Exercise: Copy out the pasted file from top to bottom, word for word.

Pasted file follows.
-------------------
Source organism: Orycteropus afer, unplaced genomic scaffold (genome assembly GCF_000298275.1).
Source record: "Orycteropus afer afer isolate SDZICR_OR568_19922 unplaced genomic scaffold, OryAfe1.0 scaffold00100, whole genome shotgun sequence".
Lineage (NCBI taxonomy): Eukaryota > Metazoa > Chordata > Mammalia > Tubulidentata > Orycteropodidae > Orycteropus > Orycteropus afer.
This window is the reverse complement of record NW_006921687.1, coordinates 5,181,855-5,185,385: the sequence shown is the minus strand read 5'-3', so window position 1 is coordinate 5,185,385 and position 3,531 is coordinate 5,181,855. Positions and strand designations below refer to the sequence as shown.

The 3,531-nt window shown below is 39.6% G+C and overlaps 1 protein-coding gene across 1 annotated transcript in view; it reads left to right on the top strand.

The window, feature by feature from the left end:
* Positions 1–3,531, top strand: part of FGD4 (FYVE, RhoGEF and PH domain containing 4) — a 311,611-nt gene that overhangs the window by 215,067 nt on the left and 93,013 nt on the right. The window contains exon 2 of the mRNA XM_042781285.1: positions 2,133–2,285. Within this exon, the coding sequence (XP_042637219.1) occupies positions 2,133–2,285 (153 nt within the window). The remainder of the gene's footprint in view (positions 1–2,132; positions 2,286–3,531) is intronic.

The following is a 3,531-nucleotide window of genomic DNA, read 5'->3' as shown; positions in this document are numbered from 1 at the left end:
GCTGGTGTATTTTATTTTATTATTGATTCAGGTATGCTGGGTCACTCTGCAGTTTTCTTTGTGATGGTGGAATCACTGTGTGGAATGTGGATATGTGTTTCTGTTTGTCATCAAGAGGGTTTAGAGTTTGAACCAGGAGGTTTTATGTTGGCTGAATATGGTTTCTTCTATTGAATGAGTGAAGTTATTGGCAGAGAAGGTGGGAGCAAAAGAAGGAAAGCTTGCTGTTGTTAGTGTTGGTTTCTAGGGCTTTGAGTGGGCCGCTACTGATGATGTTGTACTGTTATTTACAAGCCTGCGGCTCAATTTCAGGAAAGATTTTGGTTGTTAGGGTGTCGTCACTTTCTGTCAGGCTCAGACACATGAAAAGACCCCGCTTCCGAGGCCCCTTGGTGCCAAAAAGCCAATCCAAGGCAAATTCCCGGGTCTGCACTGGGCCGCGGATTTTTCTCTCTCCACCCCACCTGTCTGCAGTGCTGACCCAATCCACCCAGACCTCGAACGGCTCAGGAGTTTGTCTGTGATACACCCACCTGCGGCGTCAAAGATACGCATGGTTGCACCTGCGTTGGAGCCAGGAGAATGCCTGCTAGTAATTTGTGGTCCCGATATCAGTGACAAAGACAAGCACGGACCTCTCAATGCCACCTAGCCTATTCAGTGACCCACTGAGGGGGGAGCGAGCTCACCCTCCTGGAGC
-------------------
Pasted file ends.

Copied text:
Source organism: Orycteropus afer, unplaced genomic scaffold (genome assembly GCF_000298275.1).
Source record: "Orycteropus afer afer isolate SDZICR_OR568_19922 unplaced genomic scaffold, OryAfe1.0 scaffold00100, whole genome shotgun sequence".
Lineage (NCBI taxonomy): Eukaryota > Metazoa > Chordata > Mammalia > Tubulidentata > Orycteropodidae > Orycteropus > Orycteropus afer.
This window is the reverse complement of record NW_006921687.1, coordinates 5,181,855-5,185,385: the sequence shown is the minus strand read 5'-3', so window position 1 is coordinate 5,185,385 and position 3,531 is coordinate 5,181,855. Positions and strand designations below refer to the sequence as shown.

The 3,531-nt window shown below is 39.6% G+C and overlaps 1 protein-coding gene across 1 annotated transcript in view; it reads left to right on the top strand.

The window, feature by feature from the left end:
* Positions 1–3,531, top strand: part of FGD4 (FYVE, RhoGEF and PH domain containing 4) — a 311,611-nt gene that overhangs the window by 215,067 nt on the left and 93,013 nt on the right. The window contains exon 2 of the mRNA XM_042781285.1: positions 2,133–2,285. Within this exon, the coding sequence (XP_042637219.1) occupies positions 2,133–2,285 (153 nt within the window). The remainder of the gene's footprint in view (positions 1–2,132; positions 2,286–3,531) is intronic.

The following is a 3,531-nucleotide window of genomic DNA, read 5'->3' as shown; positions in this document are numbered from 1 at the left end:
GCTGGTGTATTTTATTTTATTATTGATTCAGGTATGCTGGGTCACTCTGCAGTTTTCTTTGTGATGGTGGAATCACTGTGTGGAATGTGGATATGTGTTTCTGTTTGTCATCAAGAGGGTTTAGAGTTTGAACCAGGAGGTTTTATGTTGGCTGAATATGGTTTCTTCTATTGAATGAGTGAAGTTATTGGCAGAGAAGGTGGGAGCAAAAGAAGGAAAGCTTGCTGTTGTTAGTGTTGGTTTCTAGGGCTTTGAGTGGGCCGCTACTGATGATGTTGTACTGTTATTTACAAGCCTGCGGCTCAATTTCAGGAAAGATTTTGGTTGTTAGGGTGTCGTCACTTTCTGTCAGGCTCAGACACATGAAAAGACCCCGCTTCCGAGGCCCCTTGGTGCCAAAAAGCCAATCCAAGGCAAATTCCCGGGTCTGCACTGGGCCGCGGATTTTTCTCTCTCCACCCCACCTGTCTGCAGTGCTGACCCAATCCACCCAGACCTCGAACGGCTCAGGAGTTTGTCTGTGATACACCCACCTGCGGCGTCAAAGATACGCATGGTTGCACCTGCGTTGGAGCCAGGAGAATGCCTGCTAGTAATTTGTGGTCCCGATATCAGTGACAAAGACAAGCACGGACCTCTCAATGCCACCTAGCCTATTCAGTGACCCACTGAGGGGGGAGCGAGCTCACCCTCCTGGAGC